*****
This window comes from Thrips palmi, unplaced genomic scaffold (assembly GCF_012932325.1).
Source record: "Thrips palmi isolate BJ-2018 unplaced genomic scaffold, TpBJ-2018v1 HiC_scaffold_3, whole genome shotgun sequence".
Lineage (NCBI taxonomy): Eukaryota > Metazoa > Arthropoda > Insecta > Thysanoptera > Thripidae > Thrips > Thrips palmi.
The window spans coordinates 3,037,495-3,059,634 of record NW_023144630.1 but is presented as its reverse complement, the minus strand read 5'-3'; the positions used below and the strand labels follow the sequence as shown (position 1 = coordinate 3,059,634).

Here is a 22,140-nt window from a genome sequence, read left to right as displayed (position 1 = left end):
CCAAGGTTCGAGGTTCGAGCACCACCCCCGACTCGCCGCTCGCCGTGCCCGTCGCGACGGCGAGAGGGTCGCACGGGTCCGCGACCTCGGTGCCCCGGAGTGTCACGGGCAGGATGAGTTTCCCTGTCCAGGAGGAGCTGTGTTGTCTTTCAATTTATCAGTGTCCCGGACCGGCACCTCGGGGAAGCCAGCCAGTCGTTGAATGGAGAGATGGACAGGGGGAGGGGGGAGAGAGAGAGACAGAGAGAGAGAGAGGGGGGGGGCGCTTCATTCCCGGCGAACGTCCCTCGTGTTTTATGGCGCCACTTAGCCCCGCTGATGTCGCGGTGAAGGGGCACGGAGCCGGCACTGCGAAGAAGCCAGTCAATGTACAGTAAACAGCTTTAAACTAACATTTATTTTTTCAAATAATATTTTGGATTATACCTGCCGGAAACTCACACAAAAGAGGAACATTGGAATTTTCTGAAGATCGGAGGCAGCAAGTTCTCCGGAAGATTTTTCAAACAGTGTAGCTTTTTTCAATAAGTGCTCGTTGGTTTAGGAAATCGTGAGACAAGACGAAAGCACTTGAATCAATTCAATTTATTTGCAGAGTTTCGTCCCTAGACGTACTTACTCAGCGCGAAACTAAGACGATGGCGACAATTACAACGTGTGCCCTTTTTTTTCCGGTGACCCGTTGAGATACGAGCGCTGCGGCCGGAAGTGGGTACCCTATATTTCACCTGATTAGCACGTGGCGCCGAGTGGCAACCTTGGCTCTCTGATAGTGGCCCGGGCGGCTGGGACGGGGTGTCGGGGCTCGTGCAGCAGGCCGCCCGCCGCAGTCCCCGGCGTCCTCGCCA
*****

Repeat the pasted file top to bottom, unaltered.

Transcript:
This window comes from Thrips palmi, unplaced genomic scaffold (assembly GCF_012932325.1).
Source record: "Thrips palmi isolate BJ-2018 unplaced genomic scaffold, TpBJ-2018v1 HiC_scaffold_3, whole genome shotgun sequence".
Lineage (NCBI taxonomy): Eukaryota > Metazoa > Arthropoda > Insecta > Thysanoptera > Thripidae > Thrips > Thrips palmi.
The window spans coordinates 3,037,495-3,059,634 of record NW_023144630.1 but is presented as its reverse complement, the minus strand read 5'-3'; the positions used below and the strand labels follow the sequence as shown (position 1 = coordinate 3,059,634).

Here is a 22,140-nt window from a genome sequence, read left to right as displayed (position 1 = left end):
CCAAGGTTCGAGGTTCGAGCACCACCCCCGACTCGCCGCTCGCCGTGCCCGTCGCGACGGCGAGAGGGTCGCACGGGTCCGCGACCTCGGTGCCCCGGAGTGTCACGGGCAGGATGAGTTTCCCTGTCCAGGAGGAGCTGTGTTGTCTTTCAATTTATCAGTGTCCCGGACCGGCACCTCGGGGAAGCCAGCCAGTCGTTGAATGGAGAGATGGACAGGGGGAGGGGGGAGAGAGAGAGACAGAGAGAGAGAGAGGGGGGGGGCGCTTCATTCCCGGCGAACGTCCCTCGTGTTTTATGGCGCCACTTAGCCCCGCTGATGTCGCGGTGAAGGGGCACGGAGCCGGCACTGCGAAGAAGCCAGTCAATGTACAGTAAACAGCTTTAAACTAACATTTATTTTTTCAAATAATATTTTGGATTATACCTGCCGGAAACTCACACAAAAGAGGAACATTGGAATTTTCTGAAGATCGGAGGCAGCAAGTTCTCCGGAAGATTTTTCAAACAGTGTAGCTTTTTTCAATAAGTGCTCGTTGGTTTAGGAAATCGTGAGACAAGACGAAAGCACTTGAATCAATTCAATTTATTTGCAGAGTTTCGTCCCTAGACGTACTTACTCAGCGCGAAACTAAGACGATGGCGACAATTACAACGTGTGCCCTTTTTTTTCCGGTGACCCGTTGAGATACGAGCGCTGCGGCCGGAAGTGGGTACCCTATATTTCACCTGATTAGCACGTGGCGCCGAGTGGCAACCTTGGCTCTCTGATAGTGGCCCGGGCGGCTGGGACGGGGTGTCGGGGCTCGTGCAGCAGGCCGCCCGCCGCAGTCCCCGGCGTCCTCGCCA